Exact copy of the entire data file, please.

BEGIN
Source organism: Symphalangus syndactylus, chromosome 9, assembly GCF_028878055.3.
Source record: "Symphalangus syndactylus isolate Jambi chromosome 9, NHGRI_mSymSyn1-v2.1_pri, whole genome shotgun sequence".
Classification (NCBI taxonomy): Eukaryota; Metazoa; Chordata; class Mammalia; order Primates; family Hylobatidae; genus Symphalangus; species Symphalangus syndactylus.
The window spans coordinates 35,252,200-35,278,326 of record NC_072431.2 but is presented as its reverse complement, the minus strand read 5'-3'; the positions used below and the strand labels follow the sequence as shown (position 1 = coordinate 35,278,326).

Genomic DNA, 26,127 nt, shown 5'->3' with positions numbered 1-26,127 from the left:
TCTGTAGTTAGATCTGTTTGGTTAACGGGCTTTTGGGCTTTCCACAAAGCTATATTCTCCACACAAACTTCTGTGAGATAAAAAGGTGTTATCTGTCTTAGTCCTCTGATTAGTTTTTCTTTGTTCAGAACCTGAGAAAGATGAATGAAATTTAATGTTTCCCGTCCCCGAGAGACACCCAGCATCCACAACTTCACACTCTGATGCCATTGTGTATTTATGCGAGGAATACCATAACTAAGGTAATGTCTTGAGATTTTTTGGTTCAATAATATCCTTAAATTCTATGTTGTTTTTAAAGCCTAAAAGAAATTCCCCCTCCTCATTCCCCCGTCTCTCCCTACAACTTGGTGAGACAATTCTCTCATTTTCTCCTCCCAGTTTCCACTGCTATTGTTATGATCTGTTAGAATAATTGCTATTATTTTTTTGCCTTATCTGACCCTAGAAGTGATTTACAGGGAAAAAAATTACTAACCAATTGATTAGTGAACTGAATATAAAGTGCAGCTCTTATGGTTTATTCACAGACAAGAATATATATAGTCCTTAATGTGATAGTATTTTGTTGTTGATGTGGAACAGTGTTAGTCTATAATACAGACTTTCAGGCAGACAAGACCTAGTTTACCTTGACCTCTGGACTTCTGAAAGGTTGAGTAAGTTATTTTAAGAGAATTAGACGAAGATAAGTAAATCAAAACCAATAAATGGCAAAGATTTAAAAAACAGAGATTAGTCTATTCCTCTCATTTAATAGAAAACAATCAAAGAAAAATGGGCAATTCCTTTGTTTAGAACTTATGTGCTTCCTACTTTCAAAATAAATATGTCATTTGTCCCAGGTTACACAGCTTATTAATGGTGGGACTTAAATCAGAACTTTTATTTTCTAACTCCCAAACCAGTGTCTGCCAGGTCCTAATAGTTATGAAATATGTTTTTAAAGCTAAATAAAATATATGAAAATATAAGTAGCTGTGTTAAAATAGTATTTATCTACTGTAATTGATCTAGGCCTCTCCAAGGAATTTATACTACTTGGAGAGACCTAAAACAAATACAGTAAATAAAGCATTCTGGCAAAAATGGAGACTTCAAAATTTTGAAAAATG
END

Source organism: Symphalangus syndactylus, chromosome 9, assembly GCF_028878055.3.
Source record: "Symphalangus syndactylus isolate Jambi chromosome 9, NHGRI_mSymSyn1-v2.1_pri, whole genome shotgun sequence".
Classification (NCBI taxonomy): Eukaryota; Metazoa; Chordata; class Mammalia; order Primates; family Hylobatidae; genus Symphalangus; species Symphalangus syndactylus.
The window spans coordinates 35,252,200-35,278,326 of record NC_072431.2 but is presented as its reverse complement, the minus strand read 5'-3'; the positions used below and the strand labels follow the sequence as shown (position 1 = coordinate 35,278,326).

Genomic DNA, 26,127 nt, shown 5'->3' with positions numbered 1-26,127 from the left:
TCTGTAGTTAGATCTGTTTGGTTAACGGGCTTTTGGGCTTTCCACAAAGCTATATTCTCCACACAAACTTCTGTGAGATAAAAAGGTGTTATCTGTCTTAGTCCTCTGATTAGTTTTTCTTTGTTCAGAACCTGAGAAAGATGAATGAAATTTAATGTTTCCCGTCCCCGAGAGACACCCAGCATCCACAACTTCACACTCTGATGCCATTGTGTATTTATGCGAGGAATACCATAACTAAGGTAATGTCTTGAGATTTTTTGGTTCAATAATATCCTTAAATTCTATGTTGTTTTTAAAGCCTAAAAGAAATTCCCCCTCCTCATTCCCCCGTCTCTCCCTACAACTTGGTGAGACAATTCTCTCATTTTCTCCTCCCAGTTTCCACTGCTATTGTTATGATCTGTTAGAATAATTGCTATTATTTTTTTGCCTTATCTGACCCTAGAAGTGATTTACAGGGAAAAAAATTACTAACCAATTGATTAGTGAACTGAATATAAAGTGCAGCTCTTATGGTTTATTCACAGACAAGAATATATATAGTCCTTAATGTGATAGTATTTTGTTGTTGATGTGGAACAGTGTTAGTCTATAATACAGACTTTCAGGCAGACAAGACCTAGTTTACCTTGACCTCTGGACTTCTGAAAGGTTGAGTAAGTTATTTTAAGAGAATTAGACGAAGATAAGTAAATCAAAACCAATAAATGGCAAAGATTTAAAAAACAGAGATTAGTCTATTCCTCTCATTTAATAGAAAACAATCAAAGAAAAATGGGCAATTCCTTTGTTTAGAACTTATGTGCTTCCTACTTTCAAAATAAATATGTCATTTGTCCCAGGTTACACAGCTTATTAATGGTGGGACTTAAATCAGAACTTTTATTTTCTAACTCCCAAACCAGTGTCTGCCAGGTCCTAATAGTTATGAAATATGTTTTTAAAGCTAAATAAAATATATGAAAATATAAGTAGCTGTGTTAAAATAGTATTTATCTACTGTAATTGATCTAGGCCTCTCCAAGGAATTTATACTACTTGGAGAGACCTAAAACAAATACAGTAAATAAAGCATTCTGGCAAAAATGGAGACTTCAAAATTTTGAAAAATG